August 2014

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Press: Click here to read the City Paper feature titled Dammit, I Learned a Lot From That Son-of-a-Gun tells local stories of hard knocks, by Dan Willis.

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Welcome back to Dammit News!

In this issue, Nicodemo Manfredo talks
about why stories matter to us.

Story: The Definitive GPS
by Nicodemo Manfredo

dammit book

My family was large and widely dispersed. We were lucky in that, for most of our lives, four or five generations were alive. My grandmother’s grandmother died when I was eleven. She was born in 1851, sixty years before the earthquake that caused her to flee Calabria. She was fourteen years old when the American Civil War happened. She was in her thirties when the modern automobile was invented. I spoke to her in person.


Scott Bradley Smith talks about one of
his all-time favorite stories.

Juvenile Delinquency
by Scott Bradley Smith

“In walks these three girls in nothing but bathing suits. I’m in the third check-out slot, with my back to the door, so I don’t see them until they’re over by the bread.”

So begins John Updike’s “A&P,” a classic summer story and as good a tale of teenage angst as you’ll find. It has long been one of my favorites, and not just because Updike grew up fairly close to where I did, in eastern Pennsylvania. True, Updike captures brilliantly what it means for a boy to hold down his first job, and the responsibility that comes with it. The narrator, Sammy, is also a keen observer of store culture—right down to the “cash-register watchers” (customers who scrutinize his every move) and the store manager who gives the three girls a “sad Sunday-school-superintendent stare.”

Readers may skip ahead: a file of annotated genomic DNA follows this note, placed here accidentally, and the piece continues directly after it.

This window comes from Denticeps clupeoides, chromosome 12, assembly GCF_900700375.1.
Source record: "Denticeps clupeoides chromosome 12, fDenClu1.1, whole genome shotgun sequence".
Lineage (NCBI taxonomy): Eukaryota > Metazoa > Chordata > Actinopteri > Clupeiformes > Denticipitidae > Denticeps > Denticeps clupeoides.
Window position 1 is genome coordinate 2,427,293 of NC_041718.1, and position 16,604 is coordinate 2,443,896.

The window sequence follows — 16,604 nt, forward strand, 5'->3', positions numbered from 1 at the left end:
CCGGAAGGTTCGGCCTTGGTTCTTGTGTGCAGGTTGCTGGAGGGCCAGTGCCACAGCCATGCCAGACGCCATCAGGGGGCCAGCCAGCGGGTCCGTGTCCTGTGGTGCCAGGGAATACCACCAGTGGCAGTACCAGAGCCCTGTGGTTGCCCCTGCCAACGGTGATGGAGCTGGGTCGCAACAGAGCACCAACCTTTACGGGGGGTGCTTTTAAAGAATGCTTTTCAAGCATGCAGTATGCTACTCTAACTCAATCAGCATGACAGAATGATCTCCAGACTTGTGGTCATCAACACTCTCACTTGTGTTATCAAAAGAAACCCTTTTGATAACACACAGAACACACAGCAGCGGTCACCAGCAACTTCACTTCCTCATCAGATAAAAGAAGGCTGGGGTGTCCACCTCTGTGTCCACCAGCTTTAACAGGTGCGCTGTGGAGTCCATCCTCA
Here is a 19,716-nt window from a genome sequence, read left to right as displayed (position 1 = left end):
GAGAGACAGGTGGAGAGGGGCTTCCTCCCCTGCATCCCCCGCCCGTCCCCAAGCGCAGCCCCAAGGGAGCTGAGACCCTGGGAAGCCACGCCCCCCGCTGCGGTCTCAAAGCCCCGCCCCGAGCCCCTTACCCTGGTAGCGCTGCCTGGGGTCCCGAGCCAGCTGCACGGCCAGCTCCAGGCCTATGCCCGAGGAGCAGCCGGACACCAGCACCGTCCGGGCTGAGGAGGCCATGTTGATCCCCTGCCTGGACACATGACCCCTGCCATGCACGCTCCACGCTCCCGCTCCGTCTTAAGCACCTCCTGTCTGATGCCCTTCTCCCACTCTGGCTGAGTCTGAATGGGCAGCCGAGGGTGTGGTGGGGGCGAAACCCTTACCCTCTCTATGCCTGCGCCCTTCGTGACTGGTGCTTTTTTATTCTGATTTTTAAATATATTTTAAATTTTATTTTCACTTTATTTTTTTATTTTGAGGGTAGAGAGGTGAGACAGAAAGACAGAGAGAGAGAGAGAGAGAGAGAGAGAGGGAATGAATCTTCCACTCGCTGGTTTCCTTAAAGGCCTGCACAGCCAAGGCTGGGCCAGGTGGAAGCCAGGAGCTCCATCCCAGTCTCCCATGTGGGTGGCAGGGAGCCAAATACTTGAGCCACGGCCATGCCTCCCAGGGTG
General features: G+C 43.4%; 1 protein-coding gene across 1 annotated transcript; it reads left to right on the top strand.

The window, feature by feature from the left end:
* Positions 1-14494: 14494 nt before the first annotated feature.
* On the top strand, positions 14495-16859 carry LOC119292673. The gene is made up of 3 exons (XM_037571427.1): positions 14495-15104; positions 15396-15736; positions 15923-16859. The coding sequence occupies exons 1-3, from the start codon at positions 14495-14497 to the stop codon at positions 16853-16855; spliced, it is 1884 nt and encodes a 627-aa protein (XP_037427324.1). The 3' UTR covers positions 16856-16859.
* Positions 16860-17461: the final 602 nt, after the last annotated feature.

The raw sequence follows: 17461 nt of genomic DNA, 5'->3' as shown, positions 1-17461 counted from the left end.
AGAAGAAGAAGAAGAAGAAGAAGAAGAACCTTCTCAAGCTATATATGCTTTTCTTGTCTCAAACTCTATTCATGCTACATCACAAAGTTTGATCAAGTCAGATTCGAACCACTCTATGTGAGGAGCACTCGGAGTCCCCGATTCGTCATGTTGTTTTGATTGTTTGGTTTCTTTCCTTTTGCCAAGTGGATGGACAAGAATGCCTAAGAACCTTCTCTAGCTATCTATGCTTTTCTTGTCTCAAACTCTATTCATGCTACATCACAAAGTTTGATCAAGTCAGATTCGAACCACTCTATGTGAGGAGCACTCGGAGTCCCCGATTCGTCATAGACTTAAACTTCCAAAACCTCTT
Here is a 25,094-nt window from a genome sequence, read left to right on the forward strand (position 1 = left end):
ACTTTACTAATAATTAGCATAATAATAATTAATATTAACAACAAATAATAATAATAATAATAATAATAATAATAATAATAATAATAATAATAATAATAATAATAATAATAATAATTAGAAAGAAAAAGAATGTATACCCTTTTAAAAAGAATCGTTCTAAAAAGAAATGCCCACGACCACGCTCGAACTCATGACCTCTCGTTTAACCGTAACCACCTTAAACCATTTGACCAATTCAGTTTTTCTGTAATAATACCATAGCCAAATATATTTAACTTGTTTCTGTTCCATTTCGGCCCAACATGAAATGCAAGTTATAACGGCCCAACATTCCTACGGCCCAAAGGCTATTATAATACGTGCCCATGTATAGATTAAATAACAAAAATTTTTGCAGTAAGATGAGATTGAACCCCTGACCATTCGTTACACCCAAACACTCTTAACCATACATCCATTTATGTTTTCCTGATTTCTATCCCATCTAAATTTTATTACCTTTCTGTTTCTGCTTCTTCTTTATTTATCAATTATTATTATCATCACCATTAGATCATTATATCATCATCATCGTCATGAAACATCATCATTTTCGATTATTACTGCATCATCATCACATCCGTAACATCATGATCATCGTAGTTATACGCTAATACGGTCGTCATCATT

My own first real job was in a grocery store as well, and I feel a tight kinship with Sammy, as his fledgling ideas of acceptable behavior bump smack up against the propriety demanded by society:

“You know, it’s one thing to have a girl in a bathing suit down on the beach, where what with the glare nobody can look at each other much anyway, and another thing in the cool of the A&P, under the fluorescent lights, against all those stacked packages, with her feet paddling along naked over our checkerboard green-and-cream rubber-tile floor.”

When the manager chastises the girls, Sammy decides he’s obliged to intervene. What happens? You’ll have to read the story to find out. Maybe Sammy’s attitude toward power will give you a hint: “That’s policy for you. Policy is what the kingpins want. What the others want is juvenile delinquency.”

Sammy’s attitude about propriety makes me think about the art of storytelling. There are a number of proven story formulas that have served us well over the course of several thousand years. But there’s no policy, no right way and wrong way to tell a story. Tales can be wound and unwound in any number of different patterns, chronologies, points of view, voices—each of which can generate a sublime surprise. For the sake of surprise, give me some good old-fashioned juvenile delinquency anytime.

What happens when someone shares a story with us—a true story, a story from their heart-of-hearts?

We feel connected. We realize the commonality of our emotions. How we are, as human beings, all the same. We all falter. We all fear. We all stumble. And we can all come back stronger.

This book contains those stories.

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